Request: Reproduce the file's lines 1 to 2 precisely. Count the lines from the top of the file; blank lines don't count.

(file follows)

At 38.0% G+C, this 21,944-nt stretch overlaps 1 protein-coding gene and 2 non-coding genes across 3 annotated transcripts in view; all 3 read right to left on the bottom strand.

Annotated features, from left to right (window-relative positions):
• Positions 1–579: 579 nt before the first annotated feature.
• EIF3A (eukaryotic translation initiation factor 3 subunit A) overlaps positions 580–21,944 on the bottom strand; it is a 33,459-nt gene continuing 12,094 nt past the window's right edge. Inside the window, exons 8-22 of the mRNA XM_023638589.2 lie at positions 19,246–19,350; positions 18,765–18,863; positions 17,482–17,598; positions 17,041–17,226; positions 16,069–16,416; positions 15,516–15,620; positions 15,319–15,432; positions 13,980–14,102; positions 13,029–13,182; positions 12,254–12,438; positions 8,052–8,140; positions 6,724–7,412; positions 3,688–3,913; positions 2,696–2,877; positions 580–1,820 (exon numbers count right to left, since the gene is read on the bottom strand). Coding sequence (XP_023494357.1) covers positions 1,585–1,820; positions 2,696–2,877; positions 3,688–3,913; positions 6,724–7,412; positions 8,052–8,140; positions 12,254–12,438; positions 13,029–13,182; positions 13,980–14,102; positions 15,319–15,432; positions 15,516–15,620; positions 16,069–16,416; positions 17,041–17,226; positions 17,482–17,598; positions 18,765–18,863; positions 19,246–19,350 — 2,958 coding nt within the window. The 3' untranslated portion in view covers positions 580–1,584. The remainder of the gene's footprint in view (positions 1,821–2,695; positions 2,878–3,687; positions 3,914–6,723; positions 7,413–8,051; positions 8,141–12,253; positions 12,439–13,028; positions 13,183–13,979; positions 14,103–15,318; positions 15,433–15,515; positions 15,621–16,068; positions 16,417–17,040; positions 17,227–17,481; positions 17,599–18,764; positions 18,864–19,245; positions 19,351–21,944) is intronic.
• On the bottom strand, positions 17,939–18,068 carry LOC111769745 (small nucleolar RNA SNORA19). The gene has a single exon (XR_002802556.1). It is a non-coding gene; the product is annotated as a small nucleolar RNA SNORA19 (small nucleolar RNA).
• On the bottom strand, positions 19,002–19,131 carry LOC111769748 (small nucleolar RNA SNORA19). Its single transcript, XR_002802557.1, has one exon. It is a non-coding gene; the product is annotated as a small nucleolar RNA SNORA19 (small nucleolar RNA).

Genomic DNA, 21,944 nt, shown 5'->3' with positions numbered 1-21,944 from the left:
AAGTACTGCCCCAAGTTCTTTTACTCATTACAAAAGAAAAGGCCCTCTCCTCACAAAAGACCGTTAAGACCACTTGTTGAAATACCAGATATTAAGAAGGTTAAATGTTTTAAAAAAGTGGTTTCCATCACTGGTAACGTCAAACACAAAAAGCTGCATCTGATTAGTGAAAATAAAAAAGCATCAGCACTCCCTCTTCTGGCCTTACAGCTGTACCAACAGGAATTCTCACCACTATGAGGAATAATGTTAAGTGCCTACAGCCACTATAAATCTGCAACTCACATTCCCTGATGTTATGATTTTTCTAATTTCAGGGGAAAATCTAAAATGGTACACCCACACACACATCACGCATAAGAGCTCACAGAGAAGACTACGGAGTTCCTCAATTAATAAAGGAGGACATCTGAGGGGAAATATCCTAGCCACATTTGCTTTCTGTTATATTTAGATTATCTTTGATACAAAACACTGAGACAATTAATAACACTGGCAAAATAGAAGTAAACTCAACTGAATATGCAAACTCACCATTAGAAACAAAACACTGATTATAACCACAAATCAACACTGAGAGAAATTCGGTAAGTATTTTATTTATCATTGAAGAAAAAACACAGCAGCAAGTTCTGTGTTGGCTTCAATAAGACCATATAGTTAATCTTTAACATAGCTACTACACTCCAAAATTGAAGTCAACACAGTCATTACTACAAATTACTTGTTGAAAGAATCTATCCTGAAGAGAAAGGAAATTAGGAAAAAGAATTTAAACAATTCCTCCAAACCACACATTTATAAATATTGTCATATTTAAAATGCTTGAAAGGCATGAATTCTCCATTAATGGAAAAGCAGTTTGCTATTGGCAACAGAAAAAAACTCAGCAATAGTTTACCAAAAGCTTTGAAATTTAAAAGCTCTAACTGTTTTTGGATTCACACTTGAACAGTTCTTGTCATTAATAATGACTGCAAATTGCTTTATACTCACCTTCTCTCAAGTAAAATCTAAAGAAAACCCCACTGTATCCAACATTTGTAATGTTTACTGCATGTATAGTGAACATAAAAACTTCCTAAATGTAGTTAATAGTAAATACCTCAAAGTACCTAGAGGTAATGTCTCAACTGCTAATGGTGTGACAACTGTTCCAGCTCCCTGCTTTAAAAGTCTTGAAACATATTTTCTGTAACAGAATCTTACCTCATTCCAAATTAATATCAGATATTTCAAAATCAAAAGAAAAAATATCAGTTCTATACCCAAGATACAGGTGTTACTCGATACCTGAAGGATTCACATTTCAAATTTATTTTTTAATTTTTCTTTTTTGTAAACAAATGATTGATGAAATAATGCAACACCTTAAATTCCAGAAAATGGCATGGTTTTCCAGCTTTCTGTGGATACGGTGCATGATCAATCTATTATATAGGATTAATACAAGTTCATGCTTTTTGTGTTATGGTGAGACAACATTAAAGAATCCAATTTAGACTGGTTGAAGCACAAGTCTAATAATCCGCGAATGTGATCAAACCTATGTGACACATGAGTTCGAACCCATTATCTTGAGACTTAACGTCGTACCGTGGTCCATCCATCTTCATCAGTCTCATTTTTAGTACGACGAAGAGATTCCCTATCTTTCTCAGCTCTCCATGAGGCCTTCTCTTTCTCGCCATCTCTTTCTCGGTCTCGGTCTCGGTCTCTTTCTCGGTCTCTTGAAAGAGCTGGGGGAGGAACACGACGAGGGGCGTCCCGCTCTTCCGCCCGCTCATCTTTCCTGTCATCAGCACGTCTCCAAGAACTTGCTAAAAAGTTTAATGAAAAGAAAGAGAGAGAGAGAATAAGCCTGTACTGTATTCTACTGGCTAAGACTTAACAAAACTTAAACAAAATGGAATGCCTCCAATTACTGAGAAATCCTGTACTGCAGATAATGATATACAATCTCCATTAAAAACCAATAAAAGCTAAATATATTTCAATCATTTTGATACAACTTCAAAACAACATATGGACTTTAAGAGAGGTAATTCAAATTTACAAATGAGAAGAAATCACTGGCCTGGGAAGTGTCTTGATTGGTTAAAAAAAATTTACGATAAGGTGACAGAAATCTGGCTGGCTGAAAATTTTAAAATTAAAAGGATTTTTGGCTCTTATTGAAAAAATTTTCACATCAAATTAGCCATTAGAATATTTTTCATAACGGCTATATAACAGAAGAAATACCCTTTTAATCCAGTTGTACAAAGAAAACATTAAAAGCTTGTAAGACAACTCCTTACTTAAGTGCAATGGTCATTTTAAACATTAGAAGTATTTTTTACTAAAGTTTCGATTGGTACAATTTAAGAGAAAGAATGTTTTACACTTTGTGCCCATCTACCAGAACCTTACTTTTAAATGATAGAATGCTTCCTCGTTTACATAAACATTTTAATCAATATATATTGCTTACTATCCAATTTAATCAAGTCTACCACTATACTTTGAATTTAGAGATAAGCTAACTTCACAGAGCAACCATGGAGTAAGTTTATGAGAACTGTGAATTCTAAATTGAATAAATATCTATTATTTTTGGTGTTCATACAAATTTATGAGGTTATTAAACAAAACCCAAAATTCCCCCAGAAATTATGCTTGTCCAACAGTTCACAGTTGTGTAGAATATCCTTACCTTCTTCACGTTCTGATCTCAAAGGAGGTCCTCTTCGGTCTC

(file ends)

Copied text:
At 38.0% G+C, this 21,944-nt stretch overlaps 1 protein-coding gene and 2 non-coding genes across 3 annotated transcripts in view; all 3 read right to left on the bottom strand.

Annotated features, from left to right (window-relative positions):